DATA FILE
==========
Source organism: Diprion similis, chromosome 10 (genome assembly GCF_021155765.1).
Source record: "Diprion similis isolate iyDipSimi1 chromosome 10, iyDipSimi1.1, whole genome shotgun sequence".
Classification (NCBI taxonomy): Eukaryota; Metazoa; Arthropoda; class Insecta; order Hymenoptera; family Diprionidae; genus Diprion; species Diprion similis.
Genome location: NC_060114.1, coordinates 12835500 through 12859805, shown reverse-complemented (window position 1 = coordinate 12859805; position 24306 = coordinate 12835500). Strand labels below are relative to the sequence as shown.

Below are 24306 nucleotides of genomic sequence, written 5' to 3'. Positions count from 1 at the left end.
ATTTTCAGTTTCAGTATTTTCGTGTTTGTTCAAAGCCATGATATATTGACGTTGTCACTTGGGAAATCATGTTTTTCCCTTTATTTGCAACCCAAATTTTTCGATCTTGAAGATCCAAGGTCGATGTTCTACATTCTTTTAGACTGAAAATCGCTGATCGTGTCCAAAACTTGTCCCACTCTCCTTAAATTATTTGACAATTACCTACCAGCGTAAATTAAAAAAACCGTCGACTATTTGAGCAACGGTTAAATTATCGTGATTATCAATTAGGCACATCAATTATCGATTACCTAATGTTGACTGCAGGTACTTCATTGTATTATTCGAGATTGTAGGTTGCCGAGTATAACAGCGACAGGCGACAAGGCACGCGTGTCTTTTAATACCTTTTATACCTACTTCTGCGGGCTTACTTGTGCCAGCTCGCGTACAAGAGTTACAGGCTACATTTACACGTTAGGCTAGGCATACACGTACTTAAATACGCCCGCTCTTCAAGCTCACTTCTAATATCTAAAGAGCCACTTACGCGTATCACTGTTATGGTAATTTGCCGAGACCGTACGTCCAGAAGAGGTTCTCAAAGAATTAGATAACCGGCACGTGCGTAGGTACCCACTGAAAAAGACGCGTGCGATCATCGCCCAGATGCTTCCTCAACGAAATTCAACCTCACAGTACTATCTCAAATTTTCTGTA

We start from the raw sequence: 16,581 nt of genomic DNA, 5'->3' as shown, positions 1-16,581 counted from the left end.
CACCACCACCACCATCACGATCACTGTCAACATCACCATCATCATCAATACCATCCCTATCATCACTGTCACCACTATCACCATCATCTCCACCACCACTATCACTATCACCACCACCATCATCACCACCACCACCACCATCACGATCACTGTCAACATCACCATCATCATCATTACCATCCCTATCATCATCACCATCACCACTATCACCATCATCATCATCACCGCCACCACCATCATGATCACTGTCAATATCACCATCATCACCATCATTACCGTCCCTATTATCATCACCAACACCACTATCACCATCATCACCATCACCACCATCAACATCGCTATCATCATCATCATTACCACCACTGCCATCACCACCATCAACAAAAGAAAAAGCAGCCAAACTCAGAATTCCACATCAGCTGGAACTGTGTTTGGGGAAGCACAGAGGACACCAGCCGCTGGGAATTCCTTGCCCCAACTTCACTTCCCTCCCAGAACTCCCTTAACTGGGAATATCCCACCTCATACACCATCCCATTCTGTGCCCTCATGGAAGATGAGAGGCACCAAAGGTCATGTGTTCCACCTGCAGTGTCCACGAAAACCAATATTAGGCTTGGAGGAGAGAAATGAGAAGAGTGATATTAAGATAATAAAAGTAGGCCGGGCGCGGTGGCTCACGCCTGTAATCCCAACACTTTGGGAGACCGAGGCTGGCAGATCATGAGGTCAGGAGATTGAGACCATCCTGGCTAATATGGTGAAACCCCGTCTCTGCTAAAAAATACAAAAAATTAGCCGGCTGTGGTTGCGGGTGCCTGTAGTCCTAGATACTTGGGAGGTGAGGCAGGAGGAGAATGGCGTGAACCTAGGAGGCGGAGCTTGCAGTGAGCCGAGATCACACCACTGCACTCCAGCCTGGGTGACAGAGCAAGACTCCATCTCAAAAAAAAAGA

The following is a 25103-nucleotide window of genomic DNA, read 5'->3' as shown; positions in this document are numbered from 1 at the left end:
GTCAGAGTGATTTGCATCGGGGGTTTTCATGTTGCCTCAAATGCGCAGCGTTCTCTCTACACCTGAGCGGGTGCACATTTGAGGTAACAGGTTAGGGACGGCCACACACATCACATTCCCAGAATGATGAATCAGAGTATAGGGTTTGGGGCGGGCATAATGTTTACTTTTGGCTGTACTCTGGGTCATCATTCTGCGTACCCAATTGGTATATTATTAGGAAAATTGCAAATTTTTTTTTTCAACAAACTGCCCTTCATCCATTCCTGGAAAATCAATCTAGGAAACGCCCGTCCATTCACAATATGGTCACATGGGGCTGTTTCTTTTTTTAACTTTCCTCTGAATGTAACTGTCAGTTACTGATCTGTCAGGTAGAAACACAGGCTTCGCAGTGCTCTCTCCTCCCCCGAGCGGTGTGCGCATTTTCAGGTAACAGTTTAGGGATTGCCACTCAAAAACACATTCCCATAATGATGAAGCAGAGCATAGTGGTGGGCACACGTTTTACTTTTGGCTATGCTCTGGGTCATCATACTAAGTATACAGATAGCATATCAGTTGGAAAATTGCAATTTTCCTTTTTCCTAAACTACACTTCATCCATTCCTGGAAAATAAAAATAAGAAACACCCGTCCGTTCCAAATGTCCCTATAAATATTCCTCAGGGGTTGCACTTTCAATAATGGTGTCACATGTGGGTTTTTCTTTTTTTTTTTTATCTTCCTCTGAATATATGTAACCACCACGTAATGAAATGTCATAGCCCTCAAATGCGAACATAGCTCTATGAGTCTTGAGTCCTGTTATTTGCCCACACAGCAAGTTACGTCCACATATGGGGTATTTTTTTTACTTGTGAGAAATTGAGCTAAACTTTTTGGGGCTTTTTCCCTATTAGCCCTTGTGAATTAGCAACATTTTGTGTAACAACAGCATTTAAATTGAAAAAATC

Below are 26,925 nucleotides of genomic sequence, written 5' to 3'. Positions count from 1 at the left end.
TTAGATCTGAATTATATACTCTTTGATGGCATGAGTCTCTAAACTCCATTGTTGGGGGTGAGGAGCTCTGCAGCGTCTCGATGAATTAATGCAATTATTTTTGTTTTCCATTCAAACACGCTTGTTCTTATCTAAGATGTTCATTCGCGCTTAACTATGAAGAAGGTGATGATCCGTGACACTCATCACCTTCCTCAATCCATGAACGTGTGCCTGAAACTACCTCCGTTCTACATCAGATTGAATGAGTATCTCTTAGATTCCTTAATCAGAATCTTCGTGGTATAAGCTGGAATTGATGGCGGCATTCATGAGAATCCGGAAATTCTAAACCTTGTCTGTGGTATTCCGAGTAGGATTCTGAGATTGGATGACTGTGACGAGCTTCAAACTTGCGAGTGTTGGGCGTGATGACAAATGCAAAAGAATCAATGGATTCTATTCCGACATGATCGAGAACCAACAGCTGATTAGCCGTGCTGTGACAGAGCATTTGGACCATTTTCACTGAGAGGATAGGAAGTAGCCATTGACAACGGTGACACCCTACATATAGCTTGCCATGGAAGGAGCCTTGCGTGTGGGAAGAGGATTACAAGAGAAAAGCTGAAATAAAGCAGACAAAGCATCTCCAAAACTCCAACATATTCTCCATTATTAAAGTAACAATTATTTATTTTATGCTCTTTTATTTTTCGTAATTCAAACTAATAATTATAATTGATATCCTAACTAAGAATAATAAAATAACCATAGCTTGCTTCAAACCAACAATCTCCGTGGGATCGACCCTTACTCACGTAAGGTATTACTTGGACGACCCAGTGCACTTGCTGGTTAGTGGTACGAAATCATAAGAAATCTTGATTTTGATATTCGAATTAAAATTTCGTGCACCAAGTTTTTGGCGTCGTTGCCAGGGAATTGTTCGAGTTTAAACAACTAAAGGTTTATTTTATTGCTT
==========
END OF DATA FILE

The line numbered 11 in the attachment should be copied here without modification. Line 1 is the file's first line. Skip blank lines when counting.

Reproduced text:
Below are 26,925 nucleotides of genomic sequence, written 5' to 3'. Positions count from 1 at the left end.